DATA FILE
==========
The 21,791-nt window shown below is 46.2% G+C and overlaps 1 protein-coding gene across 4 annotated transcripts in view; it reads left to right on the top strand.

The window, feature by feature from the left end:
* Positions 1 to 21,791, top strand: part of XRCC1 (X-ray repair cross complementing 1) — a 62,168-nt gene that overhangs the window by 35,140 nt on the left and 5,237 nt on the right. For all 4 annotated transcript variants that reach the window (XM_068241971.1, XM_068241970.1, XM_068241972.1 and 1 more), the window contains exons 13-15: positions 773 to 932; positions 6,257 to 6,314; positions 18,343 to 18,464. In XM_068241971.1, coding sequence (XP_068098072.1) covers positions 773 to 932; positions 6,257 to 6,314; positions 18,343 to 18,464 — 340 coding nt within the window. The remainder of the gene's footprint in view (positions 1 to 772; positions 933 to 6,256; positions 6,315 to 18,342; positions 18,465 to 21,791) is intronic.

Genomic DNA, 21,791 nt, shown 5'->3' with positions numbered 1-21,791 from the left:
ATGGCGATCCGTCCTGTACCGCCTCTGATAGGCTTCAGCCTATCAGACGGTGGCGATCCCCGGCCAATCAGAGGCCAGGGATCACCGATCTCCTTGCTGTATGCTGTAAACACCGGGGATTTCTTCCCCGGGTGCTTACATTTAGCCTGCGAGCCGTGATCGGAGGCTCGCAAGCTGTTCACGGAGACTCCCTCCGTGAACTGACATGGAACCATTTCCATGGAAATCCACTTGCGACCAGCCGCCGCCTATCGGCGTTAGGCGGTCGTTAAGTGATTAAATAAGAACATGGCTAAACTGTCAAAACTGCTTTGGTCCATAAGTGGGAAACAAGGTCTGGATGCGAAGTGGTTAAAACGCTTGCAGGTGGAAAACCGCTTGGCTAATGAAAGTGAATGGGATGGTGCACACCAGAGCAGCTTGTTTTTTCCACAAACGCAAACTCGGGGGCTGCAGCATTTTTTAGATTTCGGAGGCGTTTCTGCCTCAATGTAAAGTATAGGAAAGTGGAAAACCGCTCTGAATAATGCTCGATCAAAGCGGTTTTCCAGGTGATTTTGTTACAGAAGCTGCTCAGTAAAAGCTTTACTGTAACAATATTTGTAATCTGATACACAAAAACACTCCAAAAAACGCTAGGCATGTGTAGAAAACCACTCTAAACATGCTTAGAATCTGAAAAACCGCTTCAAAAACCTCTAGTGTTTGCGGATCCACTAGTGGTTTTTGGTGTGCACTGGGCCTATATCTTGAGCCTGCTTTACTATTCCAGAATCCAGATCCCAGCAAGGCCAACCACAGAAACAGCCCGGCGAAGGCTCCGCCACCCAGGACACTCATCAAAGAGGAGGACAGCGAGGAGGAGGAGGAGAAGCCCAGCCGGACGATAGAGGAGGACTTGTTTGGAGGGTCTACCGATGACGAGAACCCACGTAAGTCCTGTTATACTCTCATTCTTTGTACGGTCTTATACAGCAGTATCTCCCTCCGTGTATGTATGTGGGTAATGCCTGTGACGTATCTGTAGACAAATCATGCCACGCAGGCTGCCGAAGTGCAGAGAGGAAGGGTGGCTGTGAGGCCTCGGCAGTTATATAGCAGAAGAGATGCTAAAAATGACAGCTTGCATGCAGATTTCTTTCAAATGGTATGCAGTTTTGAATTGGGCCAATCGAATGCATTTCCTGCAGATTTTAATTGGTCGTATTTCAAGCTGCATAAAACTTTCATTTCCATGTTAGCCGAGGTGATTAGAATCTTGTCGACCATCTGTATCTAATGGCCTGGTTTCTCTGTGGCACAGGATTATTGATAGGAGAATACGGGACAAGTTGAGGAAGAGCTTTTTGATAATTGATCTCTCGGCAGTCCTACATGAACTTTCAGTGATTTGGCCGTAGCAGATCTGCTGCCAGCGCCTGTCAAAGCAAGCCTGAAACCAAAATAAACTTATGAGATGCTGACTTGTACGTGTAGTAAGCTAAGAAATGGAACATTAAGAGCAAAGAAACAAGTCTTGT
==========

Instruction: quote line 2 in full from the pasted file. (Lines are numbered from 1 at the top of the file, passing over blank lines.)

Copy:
The window, feature by feature from the left end: